Theoretical and experimental analysis of high temperature solid oxide fuel cells (SOFC).
[Tesi di dottorato]
The technology of solid oxide fuel cells (SOFC) at high temperature represents a particularly promising solution in the realization of innovative systems for energetic conversion at high efficiency, in particular for systems destined to the distributed energetic production on small-medium scale.
In such ambit has been carried out a theoretical analysis for the development of a one-dimensional simulation model of a solid oxide fuel cell stack, capable to predict the course and the variation of the main operational parameters of such systems and characterizing the main sources of irreversibility.
At the theoretical analysis has placed side by side an experimentation program on solid oxide fuel cells based on two main topic of search. First of all has been analyzed the global behavior of a cogenerative module of 5 kWe, manufactured by Acumentrics Corporation (Boston, MA - U.S.A.), with the aim to determine the total energetic performances in cogenerative arrangement for domestic applications. Successively the attention has been concentrated on the energetic performances of single tubular SOFC, through a campaign of tests realized on fuel cell of different dimension and manufactured with diverse materials; the activity has been carried out at the Colorado School of Mines in collaboration with the Prof. Nigel Sammes (Editor in Chief of Journal of Fuel Cells Science and Technology).
For the simulation activities, has been built a detailed axial symmetric model at finite volumes applied to a single tubular Solid Oxide Fuel Cell (SOFC) with internal reforming. The model, with relative 1-D discretization, was later extended to other components present within a fuel cell stack: pre-reformer and catalytic combustor placed on the top of the fuel cells bundle.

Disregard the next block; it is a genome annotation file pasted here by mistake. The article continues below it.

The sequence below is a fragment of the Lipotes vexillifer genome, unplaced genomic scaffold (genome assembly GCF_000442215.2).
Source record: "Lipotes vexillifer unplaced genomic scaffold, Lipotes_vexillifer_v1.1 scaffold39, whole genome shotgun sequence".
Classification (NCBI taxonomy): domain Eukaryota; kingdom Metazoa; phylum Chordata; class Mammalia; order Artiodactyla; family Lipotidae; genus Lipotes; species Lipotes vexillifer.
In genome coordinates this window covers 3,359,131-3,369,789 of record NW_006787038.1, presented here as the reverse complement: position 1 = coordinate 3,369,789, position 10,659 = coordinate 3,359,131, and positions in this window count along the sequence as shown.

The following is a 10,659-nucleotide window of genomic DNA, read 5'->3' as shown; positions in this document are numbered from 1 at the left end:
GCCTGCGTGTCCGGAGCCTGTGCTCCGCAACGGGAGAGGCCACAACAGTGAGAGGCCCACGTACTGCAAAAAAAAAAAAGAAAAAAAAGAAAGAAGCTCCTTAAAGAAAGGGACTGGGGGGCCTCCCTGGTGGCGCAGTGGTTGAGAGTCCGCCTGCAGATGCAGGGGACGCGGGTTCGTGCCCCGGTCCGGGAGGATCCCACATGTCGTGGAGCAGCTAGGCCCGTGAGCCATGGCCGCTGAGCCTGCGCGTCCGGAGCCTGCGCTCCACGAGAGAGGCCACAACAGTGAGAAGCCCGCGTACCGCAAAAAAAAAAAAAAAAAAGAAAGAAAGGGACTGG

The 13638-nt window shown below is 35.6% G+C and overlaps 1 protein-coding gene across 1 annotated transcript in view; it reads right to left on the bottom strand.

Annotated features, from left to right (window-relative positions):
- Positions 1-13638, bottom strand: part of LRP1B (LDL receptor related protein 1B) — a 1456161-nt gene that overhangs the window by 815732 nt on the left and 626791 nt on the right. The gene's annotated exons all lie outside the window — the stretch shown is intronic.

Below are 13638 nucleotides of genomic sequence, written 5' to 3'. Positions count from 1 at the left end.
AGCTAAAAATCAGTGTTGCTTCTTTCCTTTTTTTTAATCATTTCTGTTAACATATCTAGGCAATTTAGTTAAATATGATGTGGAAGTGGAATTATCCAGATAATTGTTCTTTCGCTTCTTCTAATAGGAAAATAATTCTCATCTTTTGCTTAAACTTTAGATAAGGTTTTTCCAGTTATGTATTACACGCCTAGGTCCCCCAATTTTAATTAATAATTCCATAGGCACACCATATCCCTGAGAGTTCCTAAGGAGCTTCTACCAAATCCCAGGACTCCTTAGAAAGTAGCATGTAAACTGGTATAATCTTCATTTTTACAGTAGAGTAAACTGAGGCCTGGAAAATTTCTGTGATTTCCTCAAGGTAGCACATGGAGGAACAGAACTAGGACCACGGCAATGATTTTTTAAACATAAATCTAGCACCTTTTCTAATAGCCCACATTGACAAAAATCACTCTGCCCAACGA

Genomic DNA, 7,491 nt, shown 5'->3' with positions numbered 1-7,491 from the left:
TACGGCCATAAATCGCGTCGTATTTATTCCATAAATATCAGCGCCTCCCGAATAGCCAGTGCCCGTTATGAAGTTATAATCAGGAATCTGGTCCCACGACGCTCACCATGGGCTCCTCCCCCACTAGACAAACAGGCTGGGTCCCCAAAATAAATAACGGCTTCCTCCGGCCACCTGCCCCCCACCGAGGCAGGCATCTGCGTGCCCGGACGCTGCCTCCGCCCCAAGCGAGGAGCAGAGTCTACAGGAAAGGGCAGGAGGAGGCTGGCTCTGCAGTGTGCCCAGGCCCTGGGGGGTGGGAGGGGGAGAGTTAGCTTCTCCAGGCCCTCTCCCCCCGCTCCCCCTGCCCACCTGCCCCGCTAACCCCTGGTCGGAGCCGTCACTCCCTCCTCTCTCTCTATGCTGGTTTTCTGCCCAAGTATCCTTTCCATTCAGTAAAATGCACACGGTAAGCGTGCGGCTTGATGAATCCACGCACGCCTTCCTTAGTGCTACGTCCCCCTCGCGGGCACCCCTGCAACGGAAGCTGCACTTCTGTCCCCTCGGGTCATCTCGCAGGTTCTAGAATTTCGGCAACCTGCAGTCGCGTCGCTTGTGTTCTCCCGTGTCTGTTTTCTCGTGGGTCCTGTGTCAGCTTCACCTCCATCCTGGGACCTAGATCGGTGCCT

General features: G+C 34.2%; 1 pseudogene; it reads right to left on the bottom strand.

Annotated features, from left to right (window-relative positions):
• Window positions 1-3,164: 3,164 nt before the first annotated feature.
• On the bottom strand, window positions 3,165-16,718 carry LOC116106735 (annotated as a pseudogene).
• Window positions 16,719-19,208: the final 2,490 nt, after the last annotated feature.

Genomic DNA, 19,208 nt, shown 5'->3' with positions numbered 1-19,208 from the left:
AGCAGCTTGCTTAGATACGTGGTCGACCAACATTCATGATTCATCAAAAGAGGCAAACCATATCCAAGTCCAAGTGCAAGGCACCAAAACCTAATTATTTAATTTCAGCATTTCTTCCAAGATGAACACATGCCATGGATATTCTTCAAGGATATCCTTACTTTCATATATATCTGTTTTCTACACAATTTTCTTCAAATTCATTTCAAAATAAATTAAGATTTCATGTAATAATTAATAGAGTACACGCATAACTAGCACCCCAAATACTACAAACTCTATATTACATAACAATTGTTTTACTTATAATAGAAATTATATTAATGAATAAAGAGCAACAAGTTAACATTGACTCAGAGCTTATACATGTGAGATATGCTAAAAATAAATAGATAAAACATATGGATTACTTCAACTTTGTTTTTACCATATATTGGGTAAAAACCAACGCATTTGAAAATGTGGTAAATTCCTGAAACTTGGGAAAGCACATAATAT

In developing the simulation model were applied detailed models related to the kinetics of shift, steam methane reforming and post-combustion reactions, the pressure drop, the heat transfer mechanisms, and overvoltage occurring within the fuel cells. The model is capable of analyzing the profiles of temperature, pressure, chemical composition and power within the single fuel cell as inside other components of the stack. This model was developed through the finite volume technique: the control volume was divided into elementary slice, and for each domain were applied mass, energy and moles balances. By implementing the exergetic analysis techniques were unable to identify the source and location of the irreversibility of the various components of the stack.
Unlike the existing paper in literature the model for the heat transfer was greatly improved by introducing the radiative heat exchange mechanism. The results show the great influence that the radiation has for these types of cells (high temperature).
Temperature, pressure, chemical composition, electrical parameters and exergy destroyed were assessed for each discretization domain of the single tubular SOFC and for pre-reformer and post-combustor components. A sensitivity analysis was developed in order to analyze the influence of the main design and operational parameters to the fuel cell performance.
The experimental activity is part of a research program for the establishment of a Fuel Cell Research Centre at the Ges.En. (Gestioni Energetiche) S.p.A. power plant, for conducting experimental campaigns aimed at determining the energetic and exergetic performance of different fuel cell based on different technologies, of different size and fed with different types of fuel (hydrogen, natural gas, biogas, etc.). The program is conducted in collaboration between the DETEC of University of Naples Federico II and the Ges.En. SpA, a company responsible for post-mortem managing of a landfill located in Schiavi Masseria del Pozzo, in the town of Giugliano in Campania (NA).
The Ges.En. S.p.A. owns with the D.I.M.S.A.T. of University of Cassino (Italy) a cogenerative module CP-SOFC-5000, manufactured by Acumentrics Corporation (Boston, MA - USA) and based on solid oxide fuel cell technology. The cogeneration unit is capable of delivering a maximum power of 5 kWe with an electric gross efficiency of around 30-35%. In addition, the module is capable of producing hot water at temperatures ranging 40-50 °C that could be used for cogeneration for domestic application.
In order to conduct experiments on that cogeneration unit, were first acquired fundamental knowledge for the operation of the same module, through a period of training at the Acumentrics Inc. (Boston, MA): in particular have deepened the issues concerning the design of the cell, the manufacturing and assembly processes of the various components, the solutions adopted for reforming and post-combustion processes and the solutions adopted for the module heat balance.